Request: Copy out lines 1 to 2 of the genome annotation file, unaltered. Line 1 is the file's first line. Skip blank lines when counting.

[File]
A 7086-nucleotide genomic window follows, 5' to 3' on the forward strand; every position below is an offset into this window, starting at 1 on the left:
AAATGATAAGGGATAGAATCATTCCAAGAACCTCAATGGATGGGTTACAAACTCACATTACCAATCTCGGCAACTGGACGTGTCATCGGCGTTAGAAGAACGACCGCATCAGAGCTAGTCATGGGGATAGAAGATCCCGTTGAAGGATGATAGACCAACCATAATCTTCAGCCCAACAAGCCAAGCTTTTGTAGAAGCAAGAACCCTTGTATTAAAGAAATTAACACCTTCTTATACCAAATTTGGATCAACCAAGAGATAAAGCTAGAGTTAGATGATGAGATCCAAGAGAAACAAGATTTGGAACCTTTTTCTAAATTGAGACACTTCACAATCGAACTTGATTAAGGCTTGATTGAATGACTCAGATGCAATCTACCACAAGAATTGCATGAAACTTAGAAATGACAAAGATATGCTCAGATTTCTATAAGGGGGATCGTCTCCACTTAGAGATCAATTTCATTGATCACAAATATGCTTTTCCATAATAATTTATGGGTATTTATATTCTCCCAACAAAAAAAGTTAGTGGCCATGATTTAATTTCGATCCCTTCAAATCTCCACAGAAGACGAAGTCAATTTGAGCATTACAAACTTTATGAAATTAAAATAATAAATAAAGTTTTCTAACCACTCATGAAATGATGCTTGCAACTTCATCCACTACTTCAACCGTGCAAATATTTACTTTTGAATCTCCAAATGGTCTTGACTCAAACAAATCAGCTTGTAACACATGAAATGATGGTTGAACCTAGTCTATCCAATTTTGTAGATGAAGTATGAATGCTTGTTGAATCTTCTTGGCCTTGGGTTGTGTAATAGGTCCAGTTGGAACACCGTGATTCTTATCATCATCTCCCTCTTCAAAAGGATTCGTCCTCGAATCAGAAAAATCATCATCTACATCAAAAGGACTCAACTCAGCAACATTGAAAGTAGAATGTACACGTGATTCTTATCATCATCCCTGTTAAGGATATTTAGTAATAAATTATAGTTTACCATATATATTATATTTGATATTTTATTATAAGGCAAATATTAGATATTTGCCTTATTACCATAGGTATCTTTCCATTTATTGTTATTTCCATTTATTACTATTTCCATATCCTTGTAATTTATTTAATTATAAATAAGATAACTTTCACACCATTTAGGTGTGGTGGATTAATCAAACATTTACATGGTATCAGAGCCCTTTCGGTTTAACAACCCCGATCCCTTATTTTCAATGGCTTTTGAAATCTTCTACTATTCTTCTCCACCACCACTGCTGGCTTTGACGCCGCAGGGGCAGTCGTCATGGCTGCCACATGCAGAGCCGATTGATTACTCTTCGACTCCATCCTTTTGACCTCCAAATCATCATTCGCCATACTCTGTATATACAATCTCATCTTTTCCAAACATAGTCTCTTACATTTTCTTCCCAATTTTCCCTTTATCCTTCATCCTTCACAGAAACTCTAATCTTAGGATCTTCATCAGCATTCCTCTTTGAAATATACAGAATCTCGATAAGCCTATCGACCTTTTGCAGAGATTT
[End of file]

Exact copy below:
A 7086-nucleotide genomic window follows, 5' to 3' on the forward strand; every position below is an offset into this window, starting at 1 on the left:
AAATGATAAGGGATAGAATCATTCCAAGAACCTCAATGGATGGGTTACAAACTCACATTACCAATCTCGGCAACTGGACGTGTCATCGGCGTTAGAAGAACGACCGCATCAGAGCTAGTCATGGGGATAGAAGATCCCGTTGAAGGATGATAGACCAACCATAATCTTCAGCCCAACAAGCCAAGCTTTTGTAGAAGCAAGAACCCTTGTATTAAAGAAATTAACACCTTCTTATACCAAATTTGGATCAACCAAGAGATAAAGCTAGAGTTAGATGATGAGATCCAAGAGAAACAAGATTTGGAACCTTTTTCTAAATTGAGACACTTCACAATCGAACTTGATTAAGGCTTGATTGAATGACTCAGATGCAATCTACCACAAGAATTGCATGAAACTTAGAAATGACAAAGATATGCTCAGATTTCTATAAGGGGGATCGTCTCCACTTAGAGATCAATTTCATTGATCACAAATATGCTTTTCCATAATAATTTATGGGTATTTATATTCTCCCAACAAAAAAAGTTAGTGGCCATGATTTAATTTCGATCCCTTCAAATCTCCACAGAAGACGAAGTCAATTTGAGCATTACAAACTTTATGAAATTAAAATAATAAATAAAGTTTTCTAACCACTCATGAAATGATGCTTGCAACTTCATCCACTACTTCAACCGTGCAAATATTTACTTTTGAATCTCCAAATGGTCTTGACTCAAACAAATCAGCTTGTAACACATGAAATGATGGTTGAACCTAGTCTATCCAATTTTGTAGATGAAGTATGAATGCTTGTTGAATCTTCTTGGCCTTGGGTTGTGTAATAGGTCCAGTTGGAACACCGTGATTCTTATCATCATCTCCCTCTTCAAAAGGATTCGTCCTCGAATCAGAAAAATCATCATCTACATCAAAAGGACTCAACTCAGCAACATTGAAAGTAGAATGTACACGTGATTCTTATCATCATCCCTGTTAAGGATATTTAGTAATAAATTATAGTTTACCATATATATTATATTTGATATTTTATTATAAGGCAAATATTAGATATTTGCCTTATTACCATAGGTATCTTTCCATTTATTGTTATTTCCATTTATTACTATTTCCATATCCTTGTAATTTATTTAATTATAAATAAGATAACTTTCACACCATTTAGGTGTGGTGGATTAATCAAACATTTACATGGTATCAGAGCCCTTTCGGTTTAACAACCCCGATCCCTTATTTTCAATGGCTTTTGAAATCTTCTACTATTCTTCTCCACCACCACTGCTGGCTTTGACGCCGCAGGGGCAGTCGTCATGGCTGCCACATGCAGAGCCGATTGATTACTCTTCGACTCCATCCTTTTGACCTCCAAATCATCATTCGCCATACTCTGTATATACAATCTCATCTTTTCCAAACATAGTCTCTTACATTTTCTTCCCAATTTTCCCTTTATCCTTCATCCTTCACAGAAACTCTAATCTTAGGATCTTCATCAGCATTCCTCTTTGAAATATACAGAATCTCGATAAGCCTATCGACCTTTTGCAGAGATTT